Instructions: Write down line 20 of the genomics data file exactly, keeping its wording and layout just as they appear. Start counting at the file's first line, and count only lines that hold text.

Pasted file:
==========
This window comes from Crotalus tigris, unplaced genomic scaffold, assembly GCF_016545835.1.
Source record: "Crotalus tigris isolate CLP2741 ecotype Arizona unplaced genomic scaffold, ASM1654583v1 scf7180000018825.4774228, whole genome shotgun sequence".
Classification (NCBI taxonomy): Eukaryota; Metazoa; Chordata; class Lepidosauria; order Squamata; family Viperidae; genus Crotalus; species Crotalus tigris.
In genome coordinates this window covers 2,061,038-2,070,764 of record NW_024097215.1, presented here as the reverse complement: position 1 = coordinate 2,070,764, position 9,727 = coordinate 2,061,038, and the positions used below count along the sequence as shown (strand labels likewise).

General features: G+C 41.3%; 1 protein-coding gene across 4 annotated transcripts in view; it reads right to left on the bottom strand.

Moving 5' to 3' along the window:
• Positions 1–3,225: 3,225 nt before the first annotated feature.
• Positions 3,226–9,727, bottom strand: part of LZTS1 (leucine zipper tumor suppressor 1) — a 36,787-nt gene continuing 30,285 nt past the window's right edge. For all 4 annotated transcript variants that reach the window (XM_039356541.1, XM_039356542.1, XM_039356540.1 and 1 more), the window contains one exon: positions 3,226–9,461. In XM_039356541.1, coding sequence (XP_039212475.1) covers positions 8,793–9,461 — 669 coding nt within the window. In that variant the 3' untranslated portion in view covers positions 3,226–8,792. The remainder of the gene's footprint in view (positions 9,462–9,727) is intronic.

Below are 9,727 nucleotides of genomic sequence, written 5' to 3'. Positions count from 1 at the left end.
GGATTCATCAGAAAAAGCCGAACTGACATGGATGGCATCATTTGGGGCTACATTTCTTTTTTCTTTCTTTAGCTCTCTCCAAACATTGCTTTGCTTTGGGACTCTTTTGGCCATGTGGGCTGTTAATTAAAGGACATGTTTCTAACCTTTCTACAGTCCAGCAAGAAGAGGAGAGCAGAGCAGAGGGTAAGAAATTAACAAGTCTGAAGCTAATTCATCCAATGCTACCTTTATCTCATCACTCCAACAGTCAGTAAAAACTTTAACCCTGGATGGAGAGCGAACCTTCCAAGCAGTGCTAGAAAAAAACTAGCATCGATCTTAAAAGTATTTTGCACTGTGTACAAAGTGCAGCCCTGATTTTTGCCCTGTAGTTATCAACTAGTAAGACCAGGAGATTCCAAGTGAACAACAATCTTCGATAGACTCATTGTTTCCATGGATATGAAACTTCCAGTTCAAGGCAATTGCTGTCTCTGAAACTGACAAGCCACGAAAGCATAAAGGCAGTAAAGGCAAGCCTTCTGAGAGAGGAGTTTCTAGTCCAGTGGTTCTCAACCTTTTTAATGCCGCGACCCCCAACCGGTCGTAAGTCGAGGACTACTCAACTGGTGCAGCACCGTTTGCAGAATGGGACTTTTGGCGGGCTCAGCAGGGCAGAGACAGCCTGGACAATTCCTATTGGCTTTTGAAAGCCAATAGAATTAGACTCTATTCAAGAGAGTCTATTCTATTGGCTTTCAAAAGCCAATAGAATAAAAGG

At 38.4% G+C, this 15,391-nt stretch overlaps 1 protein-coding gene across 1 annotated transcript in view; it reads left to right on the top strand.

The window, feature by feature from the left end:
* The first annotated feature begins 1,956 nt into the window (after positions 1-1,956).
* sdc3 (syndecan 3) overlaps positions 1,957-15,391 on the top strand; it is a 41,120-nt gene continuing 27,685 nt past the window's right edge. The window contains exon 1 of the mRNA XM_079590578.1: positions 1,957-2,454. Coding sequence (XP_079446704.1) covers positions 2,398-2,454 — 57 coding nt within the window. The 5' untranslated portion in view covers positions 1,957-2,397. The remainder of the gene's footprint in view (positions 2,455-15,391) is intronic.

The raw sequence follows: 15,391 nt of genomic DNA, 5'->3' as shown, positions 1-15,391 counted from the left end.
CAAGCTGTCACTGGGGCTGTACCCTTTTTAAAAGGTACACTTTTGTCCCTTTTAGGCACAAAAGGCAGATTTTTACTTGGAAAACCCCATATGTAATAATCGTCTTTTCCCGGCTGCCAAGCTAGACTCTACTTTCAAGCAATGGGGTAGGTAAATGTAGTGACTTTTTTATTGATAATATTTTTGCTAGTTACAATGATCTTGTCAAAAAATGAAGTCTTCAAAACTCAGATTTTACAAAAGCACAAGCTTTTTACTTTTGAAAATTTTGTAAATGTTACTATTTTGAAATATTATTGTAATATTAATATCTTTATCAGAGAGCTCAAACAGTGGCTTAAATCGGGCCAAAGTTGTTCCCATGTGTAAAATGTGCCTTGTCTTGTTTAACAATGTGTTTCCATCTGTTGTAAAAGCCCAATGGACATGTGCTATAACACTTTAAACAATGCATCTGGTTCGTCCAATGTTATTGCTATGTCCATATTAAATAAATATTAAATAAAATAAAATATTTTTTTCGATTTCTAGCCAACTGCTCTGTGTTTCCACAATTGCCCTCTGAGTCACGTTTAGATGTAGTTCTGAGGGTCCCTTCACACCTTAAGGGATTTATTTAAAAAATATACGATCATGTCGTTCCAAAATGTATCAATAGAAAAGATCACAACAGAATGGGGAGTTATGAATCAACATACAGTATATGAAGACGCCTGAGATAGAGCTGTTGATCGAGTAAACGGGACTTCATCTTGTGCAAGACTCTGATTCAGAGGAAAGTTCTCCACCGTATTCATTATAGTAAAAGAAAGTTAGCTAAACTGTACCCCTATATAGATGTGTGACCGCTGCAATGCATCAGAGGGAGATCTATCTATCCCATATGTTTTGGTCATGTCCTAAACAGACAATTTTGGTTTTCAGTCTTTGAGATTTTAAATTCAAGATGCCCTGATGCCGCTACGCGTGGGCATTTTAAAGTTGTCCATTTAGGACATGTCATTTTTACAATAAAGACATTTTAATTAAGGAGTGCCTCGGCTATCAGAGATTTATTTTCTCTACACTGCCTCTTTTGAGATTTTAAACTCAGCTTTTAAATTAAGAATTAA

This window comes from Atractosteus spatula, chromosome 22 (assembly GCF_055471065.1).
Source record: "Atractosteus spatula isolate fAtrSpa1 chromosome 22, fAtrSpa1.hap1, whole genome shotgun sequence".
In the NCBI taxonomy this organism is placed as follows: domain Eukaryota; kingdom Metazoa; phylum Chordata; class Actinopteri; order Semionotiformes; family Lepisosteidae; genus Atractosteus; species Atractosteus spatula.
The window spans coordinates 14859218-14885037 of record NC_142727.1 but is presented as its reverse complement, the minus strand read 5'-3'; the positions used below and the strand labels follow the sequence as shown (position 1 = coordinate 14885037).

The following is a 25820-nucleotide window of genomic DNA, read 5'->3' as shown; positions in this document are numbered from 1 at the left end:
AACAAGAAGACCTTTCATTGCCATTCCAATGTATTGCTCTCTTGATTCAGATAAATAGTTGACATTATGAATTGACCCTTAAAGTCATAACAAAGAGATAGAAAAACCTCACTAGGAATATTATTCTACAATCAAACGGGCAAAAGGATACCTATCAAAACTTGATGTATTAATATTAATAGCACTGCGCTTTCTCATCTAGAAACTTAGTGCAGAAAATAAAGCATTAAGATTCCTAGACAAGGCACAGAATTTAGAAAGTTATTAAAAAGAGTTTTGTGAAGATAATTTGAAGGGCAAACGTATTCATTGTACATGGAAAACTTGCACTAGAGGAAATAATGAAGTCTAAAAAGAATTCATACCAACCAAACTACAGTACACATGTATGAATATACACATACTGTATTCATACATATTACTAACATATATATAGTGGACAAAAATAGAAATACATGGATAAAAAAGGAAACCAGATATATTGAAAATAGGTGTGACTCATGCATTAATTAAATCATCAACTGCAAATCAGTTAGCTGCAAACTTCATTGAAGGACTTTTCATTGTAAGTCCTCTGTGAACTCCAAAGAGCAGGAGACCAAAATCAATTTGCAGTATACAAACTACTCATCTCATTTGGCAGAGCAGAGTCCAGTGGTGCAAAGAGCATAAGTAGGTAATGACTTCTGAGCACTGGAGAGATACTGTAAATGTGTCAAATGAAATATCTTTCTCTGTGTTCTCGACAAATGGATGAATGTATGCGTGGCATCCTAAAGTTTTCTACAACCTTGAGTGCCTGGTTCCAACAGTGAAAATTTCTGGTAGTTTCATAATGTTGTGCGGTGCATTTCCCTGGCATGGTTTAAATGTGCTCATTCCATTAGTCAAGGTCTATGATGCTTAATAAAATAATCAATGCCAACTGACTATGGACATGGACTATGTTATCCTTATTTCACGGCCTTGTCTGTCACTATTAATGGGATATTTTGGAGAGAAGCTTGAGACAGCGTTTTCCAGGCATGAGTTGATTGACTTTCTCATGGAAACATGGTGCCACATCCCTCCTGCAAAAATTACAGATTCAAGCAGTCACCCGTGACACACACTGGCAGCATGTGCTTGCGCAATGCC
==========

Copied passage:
The window spans coordinates 14859218-14885037 of record NC_142727.1 but is presented as its reverse complement, the minus strand read 5'-3'; the positions used below and the strand labels follow the sequence as shown (position 1 = coordinate 14885037).